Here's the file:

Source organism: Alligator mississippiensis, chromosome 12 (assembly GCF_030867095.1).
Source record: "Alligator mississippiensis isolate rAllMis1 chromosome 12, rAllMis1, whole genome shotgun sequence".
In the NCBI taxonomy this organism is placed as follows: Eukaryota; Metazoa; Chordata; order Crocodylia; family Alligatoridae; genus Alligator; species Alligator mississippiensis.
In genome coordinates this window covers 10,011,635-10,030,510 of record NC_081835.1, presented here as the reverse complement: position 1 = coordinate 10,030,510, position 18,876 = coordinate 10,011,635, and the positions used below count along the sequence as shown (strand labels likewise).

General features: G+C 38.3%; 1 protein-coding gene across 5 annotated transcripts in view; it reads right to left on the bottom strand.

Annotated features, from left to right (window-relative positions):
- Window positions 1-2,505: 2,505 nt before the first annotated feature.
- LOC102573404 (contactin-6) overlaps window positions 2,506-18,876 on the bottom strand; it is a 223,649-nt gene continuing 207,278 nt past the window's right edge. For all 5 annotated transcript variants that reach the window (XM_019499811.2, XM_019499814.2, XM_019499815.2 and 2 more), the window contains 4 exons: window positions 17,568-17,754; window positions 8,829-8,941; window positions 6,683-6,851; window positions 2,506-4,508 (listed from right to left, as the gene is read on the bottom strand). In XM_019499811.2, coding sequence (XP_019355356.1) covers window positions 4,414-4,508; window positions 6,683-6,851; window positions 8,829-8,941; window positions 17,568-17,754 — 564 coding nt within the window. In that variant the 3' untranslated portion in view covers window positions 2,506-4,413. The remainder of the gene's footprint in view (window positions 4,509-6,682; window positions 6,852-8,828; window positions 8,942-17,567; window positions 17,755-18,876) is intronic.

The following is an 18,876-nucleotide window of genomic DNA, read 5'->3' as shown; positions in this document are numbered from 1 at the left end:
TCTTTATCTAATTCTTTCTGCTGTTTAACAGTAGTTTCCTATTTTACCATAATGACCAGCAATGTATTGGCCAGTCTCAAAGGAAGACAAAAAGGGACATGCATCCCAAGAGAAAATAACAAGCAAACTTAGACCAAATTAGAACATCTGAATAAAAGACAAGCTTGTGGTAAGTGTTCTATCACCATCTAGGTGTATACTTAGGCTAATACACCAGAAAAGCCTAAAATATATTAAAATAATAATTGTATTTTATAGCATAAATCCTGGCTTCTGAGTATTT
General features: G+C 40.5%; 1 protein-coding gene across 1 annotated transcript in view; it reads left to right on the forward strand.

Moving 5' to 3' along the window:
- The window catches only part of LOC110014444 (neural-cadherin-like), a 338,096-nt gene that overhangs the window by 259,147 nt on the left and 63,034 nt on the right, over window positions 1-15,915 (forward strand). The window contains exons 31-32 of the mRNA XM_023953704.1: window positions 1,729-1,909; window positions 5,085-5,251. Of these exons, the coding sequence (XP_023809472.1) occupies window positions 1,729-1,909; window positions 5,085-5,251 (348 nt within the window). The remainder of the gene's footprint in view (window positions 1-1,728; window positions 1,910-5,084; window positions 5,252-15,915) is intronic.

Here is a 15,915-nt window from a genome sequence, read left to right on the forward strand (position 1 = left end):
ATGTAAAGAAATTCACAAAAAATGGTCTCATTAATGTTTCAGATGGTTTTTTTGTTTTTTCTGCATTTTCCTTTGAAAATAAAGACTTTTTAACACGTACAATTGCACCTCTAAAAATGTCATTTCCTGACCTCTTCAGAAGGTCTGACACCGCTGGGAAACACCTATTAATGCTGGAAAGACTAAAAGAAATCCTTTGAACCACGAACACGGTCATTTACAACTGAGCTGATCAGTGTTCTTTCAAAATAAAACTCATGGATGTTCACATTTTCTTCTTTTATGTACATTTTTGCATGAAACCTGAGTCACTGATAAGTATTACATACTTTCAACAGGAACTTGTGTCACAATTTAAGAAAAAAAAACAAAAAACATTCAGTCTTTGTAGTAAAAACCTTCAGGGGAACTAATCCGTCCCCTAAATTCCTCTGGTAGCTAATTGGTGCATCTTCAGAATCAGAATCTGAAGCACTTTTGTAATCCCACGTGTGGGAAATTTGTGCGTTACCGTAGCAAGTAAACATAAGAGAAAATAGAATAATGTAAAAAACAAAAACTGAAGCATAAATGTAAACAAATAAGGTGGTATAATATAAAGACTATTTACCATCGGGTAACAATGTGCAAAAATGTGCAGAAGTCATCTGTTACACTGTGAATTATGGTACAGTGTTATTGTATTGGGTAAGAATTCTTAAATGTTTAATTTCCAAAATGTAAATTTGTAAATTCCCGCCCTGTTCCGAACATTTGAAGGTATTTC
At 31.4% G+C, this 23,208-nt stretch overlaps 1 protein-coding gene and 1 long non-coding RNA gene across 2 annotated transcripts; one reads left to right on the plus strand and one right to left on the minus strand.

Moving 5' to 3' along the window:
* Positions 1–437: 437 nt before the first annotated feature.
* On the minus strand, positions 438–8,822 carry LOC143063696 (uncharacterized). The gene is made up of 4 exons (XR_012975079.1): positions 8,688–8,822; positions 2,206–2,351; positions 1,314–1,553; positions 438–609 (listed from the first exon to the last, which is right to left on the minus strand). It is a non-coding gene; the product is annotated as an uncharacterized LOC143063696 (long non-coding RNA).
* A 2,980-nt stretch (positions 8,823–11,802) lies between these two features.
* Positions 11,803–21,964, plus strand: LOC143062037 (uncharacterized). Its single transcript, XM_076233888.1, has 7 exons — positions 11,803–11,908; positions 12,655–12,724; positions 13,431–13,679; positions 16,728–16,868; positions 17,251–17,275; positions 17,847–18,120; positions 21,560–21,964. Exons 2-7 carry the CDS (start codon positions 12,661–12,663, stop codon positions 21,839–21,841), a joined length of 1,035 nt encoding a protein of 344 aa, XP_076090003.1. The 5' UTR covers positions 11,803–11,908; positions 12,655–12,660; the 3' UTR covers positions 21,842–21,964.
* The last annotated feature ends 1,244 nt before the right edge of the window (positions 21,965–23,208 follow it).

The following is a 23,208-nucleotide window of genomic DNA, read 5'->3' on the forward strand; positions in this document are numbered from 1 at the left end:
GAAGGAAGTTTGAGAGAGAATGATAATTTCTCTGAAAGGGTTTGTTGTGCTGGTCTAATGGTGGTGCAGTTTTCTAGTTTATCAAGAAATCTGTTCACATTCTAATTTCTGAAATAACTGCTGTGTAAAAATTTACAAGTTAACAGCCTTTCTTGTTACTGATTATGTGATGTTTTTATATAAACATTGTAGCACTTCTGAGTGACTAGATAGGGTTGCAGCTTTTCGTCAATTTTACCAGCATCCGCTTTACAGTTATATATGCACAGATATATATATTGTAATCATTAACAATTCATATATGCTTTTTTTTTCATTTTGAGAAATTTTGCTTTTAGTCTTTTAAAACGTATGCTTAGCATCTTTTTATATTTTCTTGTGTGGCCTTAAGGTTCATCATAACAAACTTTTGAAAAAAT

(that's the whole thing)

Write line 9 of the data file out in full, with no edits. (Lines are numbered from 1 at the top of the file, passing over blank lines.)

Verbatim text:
The following is an 18,876-nucleotide window of genomic DNA, read 5'->3' as shown; positions in this document are numbered from 1 at the left end: